Influenza is on the rise across the country, according to a new Centers for Disease Control and Prevention report.
So if you haven't gotten the flu shot yet, this map should give you a good reason:
The number of jurisdictions experiencing high activity went from 21 states to 26 states and New York City and the number of states reporting widespread activity went from 36 to 46. Influenza-like illness (ILI) went from 4.9% to 5.8%, according to the CDC.
Although the CDC says that this year's flu vaccine has only been 10 percent effective, they say that the best bet for fighting the flu is to get a flu shot. Check with your physician, your county health department, or click here to find a list of locations to schedule your flu vaccine.
According to the CDC's definition, influenza (also known as the flu) is a contagious respiratory illness caused by flu viruses. It can cause mild to severe illness, and at times can lead to death. The flu is different from a cold. The flu usually comes on suddenly. People who have the flu often feel some or all of these symptoms:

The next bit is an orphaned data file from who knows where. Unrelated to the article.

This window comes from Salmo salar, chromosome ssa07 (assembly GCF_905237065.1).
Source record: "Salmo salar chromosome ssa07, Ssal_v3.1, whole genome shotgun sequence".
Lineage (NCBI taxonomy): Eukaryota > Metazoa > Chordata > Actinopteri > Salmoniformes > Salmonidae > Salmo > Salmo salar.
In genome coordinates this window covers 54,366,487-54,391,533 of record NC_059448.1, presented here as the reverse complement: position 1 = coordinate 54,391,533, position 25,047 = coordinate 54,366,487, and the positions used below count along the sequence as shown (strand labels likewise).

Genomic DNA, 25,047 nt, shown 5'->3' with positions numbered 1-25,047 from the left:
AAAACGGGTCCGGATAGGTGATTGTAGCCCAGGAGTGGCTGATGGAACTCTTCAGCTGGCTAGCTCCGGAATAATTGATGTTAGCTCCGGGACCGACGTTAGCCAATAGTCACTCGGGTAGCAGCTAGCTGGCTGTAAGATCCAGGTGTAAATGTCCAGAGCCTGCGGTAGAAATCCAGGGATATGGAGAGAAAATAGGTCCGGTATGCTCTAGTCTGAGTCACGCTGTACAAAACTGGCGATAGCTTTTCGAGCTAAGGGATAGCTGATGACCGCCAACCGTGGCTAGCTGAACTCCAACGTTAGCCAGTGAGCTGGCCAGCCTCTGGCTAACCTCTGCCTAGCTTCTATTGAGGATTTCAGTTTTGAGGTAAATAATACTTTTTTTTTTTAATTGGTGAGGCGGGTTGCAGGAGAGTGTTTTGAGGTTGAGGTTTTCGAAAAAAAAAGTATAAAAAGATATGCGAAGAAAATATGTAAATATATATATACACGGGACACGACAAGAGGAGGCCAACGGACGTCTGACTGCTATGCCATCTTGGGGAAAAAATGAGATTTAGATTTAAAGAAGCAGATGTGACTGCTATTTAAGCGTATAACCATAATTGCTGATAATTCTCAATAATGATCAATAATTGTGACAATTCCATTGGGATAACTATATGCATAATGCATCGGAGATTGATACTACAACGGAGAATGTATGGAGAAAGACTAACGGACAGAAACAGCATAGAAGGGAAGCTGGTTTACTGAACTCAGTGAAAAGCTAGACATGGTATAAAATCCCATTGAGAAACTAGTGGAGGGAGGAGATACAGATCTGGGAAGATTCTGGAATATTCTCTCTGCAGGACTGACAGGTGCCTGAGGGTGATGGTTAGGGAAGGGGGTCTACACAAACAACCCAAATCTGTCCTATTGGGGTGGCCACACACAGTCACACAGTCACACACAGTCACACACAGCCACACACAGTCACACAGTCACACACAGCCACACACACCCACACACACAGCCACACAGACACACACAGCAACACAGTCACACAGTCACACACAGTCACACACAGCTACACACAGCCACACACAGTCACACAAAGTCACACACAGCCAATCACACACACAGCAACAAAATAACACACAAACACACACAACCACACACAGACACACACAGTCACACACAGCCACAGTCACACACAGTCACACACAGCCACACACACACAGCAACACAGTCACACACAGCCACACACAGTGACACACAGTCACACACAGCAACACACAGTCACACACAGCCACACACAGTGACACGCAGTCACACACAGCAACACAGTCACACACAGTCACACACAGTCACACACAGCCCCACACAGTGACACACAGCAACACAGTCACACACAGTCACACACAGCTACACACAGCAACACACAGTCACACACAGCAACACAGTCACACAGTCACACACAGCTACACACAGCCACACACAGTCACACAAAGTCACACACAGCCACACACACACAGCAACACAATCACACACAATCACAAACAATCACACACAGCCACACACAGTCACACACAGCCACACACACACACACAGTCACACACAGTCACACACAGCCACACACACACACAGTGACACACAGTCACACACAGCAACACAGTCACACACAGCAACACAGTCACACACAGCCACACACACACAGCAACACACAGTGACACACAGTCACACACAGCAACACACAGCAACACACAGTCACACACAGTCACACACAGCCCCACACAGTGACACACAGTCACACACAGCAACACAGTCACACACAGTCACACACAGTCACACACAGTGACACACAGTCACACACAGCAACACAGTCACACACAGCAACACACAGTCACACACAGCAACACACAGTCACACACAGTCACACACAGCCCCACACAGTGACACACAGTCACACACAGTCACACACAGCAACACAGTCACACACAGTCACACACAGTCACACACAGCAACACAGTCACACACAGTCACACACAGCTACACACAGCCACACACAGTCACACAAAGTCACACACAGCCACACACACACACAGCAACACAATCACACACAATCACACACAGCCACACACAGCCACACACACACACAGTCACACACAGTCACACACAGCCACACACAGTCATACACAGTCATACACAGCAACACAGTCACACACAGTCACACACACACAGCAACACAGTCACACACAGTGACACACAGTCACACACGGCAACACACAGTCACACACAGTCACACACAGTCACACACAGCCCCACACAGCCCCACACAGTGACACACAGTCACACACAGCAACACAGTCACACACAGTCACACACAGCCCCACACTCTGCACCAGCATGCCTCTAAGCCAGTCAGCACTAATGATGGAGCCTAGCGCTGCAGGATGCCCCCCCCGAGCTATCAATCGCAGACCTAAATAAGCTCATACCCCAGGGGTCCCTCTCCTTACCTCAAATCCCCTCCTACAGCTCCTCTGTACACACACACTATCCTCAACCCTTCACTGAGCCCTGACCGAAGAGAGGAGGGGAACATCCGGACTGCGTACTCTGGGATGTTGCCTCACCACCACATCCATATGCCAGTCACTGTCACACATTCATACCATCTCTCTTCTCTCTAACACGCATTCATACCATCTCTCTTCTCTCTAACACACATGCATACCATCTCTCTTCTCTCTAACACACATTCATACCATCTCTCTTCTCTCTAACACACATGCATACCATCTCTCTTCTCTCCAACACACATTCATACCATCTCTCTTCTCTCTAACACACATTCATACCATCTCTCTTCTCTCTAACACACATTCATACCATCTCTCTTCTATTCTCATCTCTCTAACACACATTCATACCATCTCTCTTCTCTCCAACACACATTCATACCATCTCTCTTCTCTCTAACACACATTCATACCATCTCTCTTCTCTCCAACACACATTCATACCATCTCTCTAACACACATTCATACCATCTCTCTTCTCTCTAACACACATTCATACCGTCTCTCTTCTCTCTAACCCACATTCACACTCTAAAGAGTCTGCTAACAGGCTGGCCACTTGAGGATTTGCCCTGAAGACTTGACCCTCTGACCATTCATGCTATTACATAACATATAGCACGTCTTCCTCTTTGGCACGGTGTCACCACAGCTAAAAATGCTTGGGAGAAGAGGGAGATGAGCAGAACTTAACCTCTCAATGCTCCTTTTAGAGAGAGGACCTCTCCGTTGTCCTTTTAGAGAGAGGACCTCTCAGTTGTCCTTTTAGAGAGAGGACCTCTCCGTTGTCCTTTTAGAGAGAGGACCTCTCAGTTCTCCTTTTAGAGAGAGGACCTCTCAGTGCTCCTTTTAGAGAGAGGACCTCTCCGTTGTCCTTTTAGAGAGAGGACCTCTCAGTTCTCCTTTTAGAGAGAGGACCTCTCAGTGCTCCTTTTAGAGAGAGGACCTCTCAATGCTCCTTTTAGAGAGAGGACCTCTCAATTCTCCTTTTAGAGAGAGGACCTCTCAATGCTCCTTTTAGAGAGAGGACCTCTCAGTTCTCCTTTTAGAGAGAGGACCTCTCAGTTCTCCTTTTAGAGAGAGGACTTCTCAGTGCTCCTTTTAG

- Fever* or feeling feverish/chills
- Sore throat
- Runny or stuffy nose
- Muscle or body aches
- Fatigue (tiredness)
- Some people may have vomiting and diarrhea, though this is more common in children than adults.
* It’s important to note that not everyone with flu will have a fever.
Widespread influenza activity was reported by 23 states:
- New Mexico
- New York
- North Carolina
- North Dakota
- Rhode Island
- South Carolina
- South Dakota
- West Virginia
Regional influenza activity was reported by Puerto Rico and 23 states:
- New Hampshire
- New Jersey
Local influenza activity was reported by the District of Columbia and four states:
- District of Columbia
Guam, Puerto Rico and the U.S. Virgin Islands did not report.